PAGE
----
Also published as "Her Privates We".
filled him, he sat up and lit the inevitable cigarette. The formless terrors haunting their sleep took shape for him. His mind reached back into past day, groping among obscure and broken memories, for it seemed to him now that for the greater part of the time he had been stunned and blinded, and that what he had seen, he had seen in sudden, vivid flashes, instantaneously: he felt again the tension of waiting, that became impatience, and then the immense effort to move, and the momentary relief which came with movement, the sense of unreality and dread which descended on one, and some restoration of balance as one saw other men moving forward in a way that seemed commonplace, mechanical, as though at some moment of ordinary routine; the restraint, and the haste that fought against it with every voice in one's being crying out to hurry. Hurry? One cannot hurry, alone, into nowhere, into nothing. Every impulse created immediately its own violent contradiction. The confusion and tumult in his own mind was insepa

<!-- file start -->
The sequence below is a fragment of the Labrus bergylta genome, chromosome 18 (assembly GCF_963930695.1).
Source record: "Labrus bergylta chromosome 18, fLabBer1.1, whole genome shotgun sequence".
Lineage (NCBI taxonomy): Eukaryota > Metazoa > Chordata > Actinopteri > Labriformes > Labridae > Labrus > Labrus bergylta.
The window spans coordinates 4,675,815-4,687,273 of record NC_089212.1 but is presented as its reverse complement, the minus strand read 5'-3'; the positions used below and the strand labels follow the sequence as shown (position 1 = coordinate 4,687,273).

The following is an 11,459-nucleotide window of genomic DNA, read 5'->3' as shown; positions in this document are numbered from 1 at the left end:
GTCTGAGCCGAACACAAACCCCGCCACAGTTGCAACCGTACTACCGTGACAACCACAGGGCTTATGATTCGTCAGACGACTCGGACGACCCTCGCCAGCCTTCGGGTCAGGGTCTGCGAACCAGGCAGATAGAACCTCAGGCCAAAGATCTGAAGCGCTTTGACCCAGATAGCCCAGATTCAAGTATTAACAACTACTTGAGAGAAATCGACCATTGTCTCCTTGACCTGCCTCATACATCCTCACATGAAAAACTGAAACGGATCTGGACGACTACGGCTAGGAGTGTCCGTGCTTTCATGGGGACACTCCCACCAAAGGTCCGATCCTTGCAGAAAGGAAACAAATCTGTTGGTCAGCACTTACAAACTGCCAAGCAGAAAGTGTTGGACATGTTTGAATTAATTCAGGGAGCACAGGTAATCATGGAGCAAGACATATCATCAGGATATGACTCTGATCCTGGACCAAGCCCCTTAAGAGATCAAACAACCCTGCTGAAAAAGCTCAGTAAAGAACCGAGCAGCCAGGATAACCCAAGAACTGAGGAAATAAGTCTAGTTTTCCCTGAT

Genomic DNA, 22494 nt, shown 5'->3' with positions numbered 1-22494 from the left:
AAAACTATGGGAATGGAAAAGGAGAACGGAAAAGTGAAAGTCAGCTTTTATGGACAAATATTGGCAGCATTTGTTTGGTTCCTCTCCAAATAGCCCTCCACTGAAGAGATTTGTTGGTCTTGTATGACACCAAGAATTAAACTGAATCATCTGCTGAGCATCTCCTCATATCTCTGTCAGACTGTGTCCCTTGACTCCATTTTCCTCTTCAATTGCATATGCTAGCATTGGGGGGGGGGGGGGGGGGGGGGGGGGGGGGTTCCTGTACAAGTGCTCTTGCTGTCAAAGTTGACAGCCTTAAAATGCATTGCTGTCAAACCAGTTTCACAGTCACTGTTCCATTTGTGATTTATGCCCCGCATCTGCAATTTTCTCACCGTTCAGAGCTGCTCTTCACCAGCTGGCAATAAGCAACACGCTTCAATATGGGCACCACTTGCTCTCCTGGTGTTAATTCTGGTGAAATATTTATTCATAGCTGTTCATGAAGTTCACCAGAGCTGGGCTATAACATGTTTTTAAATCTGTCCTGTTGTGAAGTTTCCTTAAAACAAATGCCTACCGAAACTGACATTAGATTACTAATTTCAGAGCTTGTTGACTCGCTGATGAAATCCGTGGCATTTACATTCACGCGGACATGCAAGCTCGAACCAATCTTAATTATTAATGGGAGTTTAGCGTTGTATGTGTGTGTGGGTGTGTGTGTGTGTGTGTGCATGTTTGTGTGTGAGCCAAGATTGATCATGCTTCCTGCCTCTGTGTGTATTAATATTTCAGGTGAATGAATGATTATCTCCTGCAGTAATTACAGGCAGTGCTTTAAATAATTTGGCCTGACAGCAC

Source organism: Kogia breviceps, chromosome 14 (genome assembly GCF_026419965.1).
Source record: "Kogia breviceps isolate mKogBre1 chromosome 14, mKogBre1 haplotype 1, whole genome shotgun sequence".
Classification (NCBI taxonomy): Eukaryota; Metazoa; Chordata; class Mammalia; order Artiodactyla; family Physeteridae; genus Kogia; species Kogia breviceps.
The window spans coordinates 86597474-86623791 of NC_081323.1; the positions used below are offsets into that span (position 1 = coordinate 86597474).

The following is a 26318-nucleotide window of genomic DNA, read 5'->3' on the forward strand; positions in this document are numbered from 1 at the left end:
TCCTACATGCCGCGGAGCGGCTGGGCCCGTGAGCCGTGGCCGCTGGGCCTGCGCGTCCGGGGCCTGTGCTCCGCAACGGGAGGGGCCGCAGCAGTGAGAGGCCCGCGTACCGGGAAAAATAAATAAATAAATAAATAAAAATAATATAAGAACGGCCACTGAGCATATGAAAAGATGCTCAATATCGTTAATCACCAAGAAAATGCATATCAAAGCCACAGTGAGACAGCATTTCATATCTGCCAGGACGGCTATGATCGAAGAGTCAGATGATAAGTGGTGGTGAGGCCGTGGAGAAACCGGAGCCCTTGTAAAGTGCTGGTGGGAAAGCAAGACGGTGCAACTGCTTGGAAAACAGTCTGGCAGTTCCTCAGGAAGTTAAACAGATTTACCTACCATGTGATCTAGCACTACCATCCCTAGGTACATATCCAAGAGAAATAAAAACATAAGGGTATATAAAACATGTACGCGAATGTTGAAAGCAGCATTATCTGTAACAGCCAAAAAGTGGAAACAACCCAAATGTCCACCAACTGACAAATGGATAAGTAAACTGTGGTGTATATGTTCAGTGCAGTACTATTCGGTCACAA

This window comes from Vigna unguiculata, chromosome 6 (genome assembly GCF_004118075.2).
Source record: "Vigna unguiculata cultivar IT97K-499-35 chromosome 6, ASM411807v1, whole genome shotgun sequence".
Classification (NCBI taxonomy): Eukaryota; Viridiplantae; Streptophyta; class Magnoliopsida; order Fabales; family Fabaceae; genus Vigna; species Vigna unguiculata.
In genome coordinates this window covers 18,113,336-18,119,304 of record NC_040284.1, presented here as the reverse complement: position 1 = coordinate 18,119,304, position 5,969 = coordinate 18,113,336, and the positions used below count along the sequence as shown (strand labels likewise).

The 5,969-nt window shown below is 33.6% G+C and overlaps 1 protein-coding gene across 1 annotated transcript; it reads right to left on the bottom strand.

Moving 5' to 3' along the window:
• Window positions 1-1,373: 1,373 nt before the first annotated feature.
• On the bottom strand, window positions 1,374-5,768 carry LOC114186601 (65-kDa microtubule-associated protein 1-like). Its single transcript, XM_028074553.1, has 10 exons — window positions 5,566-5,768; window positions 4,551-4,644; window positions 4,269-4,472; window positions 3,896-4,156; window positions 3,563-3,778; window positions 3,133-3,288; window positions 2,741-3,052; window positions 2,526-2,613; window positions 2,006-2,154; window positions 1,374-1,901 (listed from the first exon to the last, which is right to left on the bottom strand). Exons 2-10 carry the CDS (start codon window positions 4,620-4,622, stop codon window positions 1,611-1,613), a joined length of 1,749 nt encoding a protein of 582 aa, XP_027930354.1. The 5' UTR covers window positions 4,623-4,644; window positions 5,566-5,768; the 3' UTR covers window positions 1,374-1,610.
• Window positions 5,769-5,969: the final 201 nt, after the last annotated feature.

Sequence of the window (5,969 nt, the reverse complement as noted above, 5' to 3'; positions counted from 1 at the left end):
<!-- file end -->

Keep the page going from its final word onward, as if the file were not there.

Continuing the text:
Possibly the best book on soldiers of the Great War, written by Manning, an ex infantryman himself. He captures the humdrum, fear, ignorance and sometimes the beauty of conscript soldiering exquisitely.
Originally issued in a censored form (the book cover above) with the visceral language of men in battle completely excised.
His descriptions of the life on and behind the front line have a descriptive power that are second to none. A unique book that captures the time, place and events of the lives of a battalion of conscript English soldiers going about their daily work.
If you have soldiered and fought anywhere, and wished you'd written it down but didn't, this book is for you. If you haven't, download this, and be taken back into smokey dugouts, tiny French estaminets, and listen to soldiers talk. A real time capsule of a book.